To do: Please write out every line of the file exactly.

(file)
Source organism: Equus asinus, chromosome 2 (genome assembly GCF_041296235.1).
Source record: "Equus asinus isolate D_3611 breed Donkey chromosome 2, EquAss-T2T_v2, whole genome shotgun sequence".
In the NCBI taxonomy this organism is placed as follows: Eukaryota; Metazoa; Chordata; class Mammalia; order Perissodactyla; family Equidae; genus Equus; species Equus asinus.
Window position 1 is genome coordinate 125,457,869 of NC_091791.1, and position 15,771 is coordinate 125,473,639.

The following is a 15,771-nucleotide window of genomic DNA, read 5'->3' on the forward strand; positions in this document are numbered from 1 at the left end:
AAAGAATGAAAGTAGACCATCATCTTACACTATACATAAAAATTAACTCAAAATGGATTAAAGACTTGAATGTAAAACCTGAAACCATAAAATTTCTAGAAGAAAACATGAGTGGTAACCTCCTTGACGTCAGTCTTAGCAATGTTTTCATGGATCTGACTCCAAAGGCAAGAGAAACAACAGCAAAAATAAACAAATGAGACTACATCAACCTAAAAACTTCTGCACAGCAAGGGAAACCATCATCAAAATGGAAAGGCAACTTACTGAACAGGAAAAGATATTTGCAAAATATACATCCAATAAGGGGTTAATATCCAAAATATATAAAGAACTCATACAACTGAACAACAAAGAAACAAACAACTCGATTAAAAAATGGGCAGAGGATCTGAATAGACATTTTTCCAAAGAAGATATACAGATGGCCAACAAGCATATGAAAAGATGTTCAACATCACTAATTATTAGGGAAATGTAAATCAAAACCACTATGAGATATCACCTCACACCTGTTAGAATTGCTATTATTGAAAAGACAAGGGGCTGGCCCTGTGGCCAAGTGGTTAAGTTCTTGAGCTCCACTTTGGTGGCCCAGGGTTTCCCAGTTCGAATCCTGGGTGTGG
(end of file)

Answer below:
Source organism: Equus asinus, chromosome 2 (genome assembly GCF_041296235.1).
Source record: "Equus asinus isolate D_3611 breed Donkey chromosome 2, EquAss-T2T_v2, whole genome shotgun sequence".
In the NCBI taxonomy this organism is placed as follows: Eukaryota; Metazoa; Chordata; class Mammalia; order Perissodactyla; family Equidae; genus Equus; species Equus asinus.
Window position 1 is genome coordinate 125,457,869 of NC_091791.1, and position 15,771 is coordinate 125,473,639.

The following is a 15,771-nucleotide window of genomic DNA, read 5'->3' on the forward strand; positions in this document are numbered from 1 at the left end:
AAAGAATGAAAGTAGACCATCATCTTACACTATACATAAAAATTAACTCAAAATGGATTAAAGACTTGAATGTAAAACCTGAAACCATAAAATTTCTAGAAGAAAACATGAGTGGTAACCTCCTTGACGTCAGTCTTAGCAATGTTTTCATGGATCTGACTCCAAAGGCAAGAGAAACAACAGCAAAAATAAACAAATGAGACTACATCAACCTAAAAACTTCTGCACAGCAAGGGAAACCATCATCAAAATGGAAAGGCAACTTACTGAACAGGAAAAGATATTTGCAAAATATACATCCAATAAGGGGTTAATATCCAAAATATATAAAGAACTCATACAACTGAACAACAAAGAAACAAACAACTCGATTAAAAAATGGGCAGAGGATCTGAATAGACATTTTTCCAAAGAAGATATACAGATGGCCAACAAGCATATGAAAAGATGTTCAACATCACTAATTATTAGGGAAATGTAAATCAAAACCACTATGAGATATCACCTCACACCTGTTAGAATTGCTATTATTGAAAAGACAAGGGGCTGGCCCTGTGGCCAAGTGGTTAAGTTCTTGAGCTCCACTTTGGTGGCCCAGGGTTTCCCAGTTCGAATCCTGGGTGTGG